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Budget 2015: Osborne offers country 'new contract'

Chancellor George Osborne has rejected criticism of his Budget insisting it offers the country a "new contract".
He said businesses will have to pay higher wages but will pay lower taxes in return - while workers will get higher pay but fewer benefits.
This created a "new centre" in British politics and was a "fair deal" for all, he told BBC Radio 4's Today programme.
Labour has attacked the Budget for being too hard on the poor and called the National Living Wage a "con".
Mr Osborne unveiled the National Living Wage in a surprise announcement at the end of his Budget speech on Wednesday. Paid to over-25s, it will start at £7.20 and rise to £9 an hour by 2020.
But a £4.5bn cut to tax credits, part of a £12bn package of welfare cuts announced on Wednesday, will kick in next April, leading Labour to accuse Mr Osborne of "pulling the rug from under" many poor families.
'Free ride'
Tax credits were introduced in 2003 by Gordon Brown to top-up the wages of low paid workers but Mr Osborne said their cost had ballooned to an unsustainable £30bn a year and he wanted to make businesses give their workers a pay rise instead.
He will also make firms fund more apprenticeships through a new levy.
The chancellor said there were some "really great British companies" but others that "frankly have taken a free ride" by not training their own workforce and using the training that others have provided.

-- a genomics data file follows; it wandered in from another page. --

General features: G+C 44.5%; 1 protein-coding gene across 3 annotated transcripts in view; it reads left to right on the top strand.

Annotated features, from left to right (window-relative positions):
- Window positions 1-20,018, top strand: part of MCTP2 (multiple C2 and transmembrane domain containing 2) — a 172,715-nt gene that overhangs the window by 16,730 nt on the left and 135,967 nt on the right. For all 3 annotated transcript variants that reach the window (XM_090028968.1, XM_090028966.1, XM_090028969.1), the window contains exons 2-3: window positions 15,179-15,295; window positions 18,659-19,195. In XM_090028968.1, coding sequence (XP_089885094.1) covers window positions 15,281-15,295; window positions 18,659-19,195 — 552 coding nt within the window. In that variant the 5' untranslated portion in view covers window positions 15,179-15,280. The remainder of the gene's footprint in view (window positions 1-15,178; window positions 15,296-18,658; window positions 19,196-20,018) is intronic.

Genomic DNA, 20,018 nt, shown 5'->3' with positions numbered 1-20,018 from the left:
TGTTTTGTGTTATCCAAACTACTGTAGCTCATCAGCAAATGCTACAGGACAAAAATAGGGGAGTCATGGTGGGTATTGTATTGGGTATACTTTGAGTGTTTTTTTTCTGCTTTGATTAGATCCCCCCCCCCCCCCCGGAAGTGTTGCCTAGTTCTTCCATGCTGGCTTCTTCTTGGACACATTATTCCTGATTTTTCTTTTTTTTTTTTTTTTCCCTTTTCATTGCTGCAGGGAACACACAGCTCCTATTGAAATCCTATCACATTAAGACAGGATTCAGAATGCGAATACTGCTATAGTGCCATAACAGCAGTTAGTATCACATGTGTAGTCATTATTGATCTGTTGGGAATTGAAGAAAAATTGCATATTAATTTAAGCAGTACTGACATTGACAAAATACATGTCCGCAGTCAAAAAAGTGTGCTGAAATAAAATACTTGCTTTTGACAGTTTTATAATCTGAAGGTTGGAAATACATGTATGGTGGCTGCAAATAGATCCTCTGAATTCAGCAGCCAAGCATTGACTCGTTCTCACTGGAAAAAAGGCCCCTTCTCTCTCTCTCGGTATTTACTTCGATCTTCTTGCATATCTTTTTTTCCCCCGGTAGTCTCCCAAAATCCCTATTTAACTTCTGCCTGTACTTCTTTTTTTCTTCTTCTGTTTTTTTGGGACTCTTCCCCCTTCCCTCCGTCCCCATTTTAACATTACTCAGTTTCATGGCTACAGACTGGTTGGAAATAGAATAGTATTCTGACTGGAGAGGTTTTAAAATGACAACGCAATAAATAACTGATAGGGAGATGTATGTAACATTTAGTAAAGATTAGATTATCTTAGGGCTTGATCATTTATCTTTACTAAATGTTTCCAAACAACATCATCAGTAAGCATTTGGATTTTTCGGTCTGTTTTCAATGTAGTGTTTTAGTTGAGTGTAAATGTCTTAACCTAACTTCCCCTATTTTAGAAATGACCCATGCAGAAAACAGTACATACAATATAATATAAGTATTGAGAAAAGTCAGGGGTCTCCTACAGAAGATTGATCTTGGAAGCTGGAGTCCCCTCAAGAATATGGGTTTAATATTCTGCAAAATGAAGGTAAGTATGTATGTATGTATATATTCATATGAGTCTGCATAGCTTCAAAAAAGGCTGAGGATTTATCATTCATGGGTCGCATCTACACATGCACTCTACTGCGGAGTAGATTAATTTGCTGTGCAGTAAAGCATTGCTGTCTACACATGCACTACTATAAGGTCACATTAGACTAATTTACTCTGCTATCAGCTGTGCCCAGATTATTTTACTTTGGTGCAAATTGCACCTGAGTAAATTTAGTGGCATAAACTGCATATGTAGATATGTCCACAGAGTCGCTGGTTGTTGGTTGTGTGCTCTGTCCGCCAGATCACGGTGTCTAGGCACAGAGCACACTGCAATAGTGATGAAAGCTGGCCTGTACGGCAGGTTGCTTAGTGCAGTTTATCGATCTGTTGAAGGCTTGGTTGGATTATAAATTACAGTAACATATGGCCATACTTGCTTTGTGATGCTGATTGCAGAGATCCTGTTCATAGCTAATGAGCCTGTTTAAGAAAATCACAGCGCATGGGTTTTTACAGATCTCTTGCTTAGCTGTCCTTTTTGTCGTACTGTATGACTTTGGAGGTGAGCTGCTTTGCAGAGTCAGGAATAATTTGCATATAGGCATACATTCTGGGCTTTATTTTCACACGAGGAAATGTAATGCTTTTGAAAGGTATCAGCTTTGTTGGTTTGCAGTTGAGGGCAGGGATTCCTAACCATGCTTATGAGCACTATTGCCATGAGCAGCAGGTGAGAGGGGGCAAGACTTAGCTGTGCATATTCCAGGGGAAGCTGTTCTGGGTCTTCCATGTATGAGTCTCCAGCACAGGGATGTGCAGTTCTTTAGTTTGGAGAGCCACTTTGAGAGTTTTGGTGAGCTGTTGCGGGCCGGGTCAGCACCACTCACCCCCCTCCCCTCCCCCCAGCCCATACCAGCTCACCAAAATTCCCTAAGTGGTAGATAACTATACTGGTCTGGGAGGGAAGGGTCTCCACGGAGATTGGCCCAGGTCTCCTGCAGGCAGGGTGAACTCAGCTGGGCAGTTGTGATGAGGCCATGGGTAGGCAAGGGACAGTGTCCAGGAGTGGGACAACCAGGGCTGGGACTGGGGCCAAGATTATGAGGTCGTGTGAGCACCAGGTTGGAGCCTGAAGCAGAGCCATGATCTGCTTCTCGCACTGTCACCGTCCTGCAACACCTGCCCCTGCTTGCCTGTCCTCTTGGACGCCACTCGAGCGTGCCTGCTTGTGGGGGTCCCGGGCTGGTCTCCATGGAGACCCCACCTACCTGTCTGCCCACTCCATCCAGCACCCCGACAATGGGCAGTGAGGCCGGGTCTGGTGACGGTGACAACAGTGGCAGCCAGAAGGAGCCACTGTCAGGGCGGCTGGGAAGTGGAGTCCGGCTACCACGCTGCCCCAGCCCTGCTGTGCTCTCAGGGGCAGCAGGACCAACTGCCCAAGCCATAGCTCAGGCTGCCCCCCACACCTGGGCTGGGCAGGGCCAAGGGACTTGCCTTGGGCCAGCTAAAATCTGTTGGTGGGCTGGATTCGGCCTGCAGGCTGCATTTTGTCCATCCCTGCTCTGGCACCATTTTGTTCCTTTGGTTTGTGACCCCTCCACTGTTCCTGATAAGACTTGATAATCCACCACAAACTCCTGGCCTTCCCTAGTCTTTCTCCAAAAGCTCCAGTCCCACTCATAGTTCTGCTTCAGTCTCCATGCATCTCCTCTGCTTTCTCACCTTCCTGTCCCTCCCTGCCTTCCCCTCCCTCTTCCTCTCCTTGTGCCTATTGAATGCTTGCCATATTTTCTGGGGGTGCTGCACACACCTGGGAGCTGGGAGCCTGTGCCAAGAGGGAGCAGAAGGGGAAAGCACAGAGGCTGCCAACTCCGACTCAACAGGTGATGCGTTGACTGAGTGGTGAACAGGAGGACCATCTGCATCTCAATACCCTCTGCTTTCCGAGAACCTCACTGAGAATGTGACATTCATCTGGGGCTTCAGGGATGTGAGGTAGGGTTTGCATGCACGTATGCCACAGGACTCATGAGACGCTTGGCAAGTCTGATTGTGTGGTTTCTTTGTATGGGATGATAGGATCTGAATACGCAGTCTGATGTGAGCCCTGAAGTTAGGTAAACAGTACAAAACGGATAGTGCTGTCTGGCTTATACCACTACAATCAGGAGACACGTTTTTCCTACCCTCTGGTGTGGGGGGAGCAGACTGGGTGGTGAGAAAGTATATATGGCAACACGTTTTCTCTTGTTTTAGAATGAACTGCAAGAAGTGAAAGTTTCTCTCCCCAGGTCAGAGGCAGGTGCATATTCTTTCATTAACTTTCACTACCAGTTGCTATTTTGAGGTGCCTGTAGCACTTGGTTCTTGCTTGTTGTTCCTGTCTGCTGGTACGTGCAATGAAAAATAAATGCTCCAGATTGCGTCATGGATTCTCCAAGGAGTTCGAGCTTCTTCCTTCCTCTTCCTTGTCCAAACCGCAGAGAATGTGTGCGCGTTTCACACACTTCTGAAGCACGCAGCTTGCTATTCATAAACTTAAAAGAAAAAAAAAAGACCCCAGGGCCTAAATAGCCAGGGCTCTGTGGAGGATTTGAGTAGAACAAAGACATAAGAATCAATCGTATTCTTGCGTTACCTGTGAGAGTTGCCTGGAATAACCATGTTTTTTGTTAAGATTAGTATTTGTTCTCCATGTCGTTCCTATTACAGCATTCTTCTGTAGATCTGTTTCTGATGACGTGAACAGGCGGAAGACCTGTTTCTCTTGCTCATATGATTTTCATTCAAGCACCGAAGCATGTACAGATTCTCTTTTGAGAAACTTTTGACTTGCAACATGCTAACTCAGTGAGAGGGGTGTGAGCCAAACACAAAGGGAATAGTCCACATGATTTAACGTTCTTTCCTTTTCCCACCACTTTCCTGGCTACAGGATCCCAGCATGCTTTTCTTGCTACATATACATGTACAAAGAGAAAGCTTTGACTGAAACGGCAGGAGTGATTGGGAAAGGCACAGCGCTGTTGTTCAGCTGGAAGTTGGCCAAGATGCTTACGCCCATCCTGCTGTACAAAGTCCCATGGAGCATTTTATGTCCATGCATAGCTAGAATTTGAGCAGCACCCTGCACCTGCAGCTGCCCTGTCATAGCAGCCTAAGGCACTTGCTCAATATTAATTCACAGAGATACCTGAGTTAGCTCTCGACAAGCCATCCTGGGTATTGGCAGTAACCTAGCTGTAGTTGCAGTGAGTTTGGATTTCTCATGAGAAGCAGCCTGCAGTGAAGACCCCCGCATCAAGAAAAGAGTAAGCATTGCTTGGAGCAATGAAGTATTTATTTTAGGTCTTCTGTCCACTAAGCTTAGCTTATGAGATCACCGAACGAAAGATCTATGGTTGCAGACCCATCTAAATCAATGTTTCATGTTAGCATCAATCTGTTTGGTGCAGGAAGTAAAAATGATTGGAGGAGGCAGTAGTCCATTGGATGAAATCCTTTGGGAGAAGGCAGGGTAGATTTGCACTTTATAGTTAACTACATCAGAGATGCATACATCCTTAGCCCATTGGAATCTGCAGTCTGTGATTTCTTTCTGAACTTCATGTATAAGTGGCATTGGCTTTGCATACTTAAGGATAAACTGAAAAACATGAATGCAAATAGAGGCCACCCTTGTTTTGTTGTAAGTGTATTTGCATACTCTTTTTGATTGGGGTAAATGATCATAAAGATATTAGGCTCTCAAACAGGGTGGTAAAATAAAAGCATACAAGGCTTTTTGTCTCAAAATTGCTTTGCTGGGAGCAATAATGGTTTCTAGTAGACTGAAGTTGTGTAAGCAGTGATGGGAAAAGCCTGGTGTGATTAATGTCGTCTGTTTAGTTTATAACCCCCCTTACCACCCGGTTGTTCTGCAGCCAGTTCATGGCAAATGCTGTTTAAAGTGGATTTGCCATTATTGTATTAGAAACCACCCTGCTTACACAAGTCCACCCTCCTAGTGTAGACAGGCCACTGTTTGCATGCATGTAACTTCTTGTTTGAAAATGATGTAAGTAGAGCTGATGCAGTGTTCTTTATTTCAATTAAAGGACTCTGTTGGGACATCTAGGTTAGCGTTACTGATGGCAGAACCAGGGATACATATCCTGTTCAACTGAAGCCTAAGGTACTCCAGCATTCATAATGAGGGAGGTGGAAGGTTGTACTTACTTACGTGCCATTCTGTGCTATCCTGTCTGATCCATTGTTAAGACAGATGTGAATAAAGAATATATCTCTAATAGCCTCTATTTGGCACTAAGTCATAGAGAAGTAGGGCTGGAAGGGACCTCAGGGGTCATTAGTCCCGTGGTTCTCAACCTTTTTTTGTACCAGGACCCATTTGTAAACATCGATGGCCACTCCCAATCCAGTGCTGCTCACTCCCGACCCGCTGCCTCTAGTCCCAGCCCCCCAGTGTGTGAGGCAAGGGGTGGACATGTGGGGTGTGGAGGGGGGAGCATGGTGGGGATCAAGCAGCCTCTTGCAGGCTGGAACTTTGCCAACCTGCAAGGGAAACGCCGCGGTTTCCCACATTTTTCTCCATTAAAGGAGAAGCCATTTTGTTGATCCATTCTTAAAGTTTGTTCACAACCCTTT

He said Britain has a "welfare system that is unsustainable" and that we "can't have a welfare system that just grows and grows and grows".
He said his aim was to create a welfare system that was "fair to those who need it and fair to those who pay for it".
The living wage will give a pay rise to six million workers but is expected to cost 60,000 jobs, according to the Office for Budget Responsibility.
But Mr Osborne said other measures in his Budget would help create a million more jobs.
Analysis by Political Editor Nick Robinson
George Osborne's stated aim was to create what he called a "new settlement". That's politician's code for re-writing the rules of politics to suit your side.
So it is that he did something rather surprising - slowing and softening spending and welfare cuts now having promised faster and deeper cuts in the run up to the election.
"What I'm offering is a new contract with the country," Mr Osborne told Today.
"What we're saying to business is pay higher wages but you get lower taxes, what we're saying to people is you get a bigger pay cheque but there will be a less generous benefits system.
"What we're saying to the country is we're going to spend less but we're going to live within our means. And that is the new settlement, I think it's the new centre of British politics."
Working tax credits, which top up the wages of four million low paid workers, will be squeezed by £4.5bn, with about half a million people losing them altogether.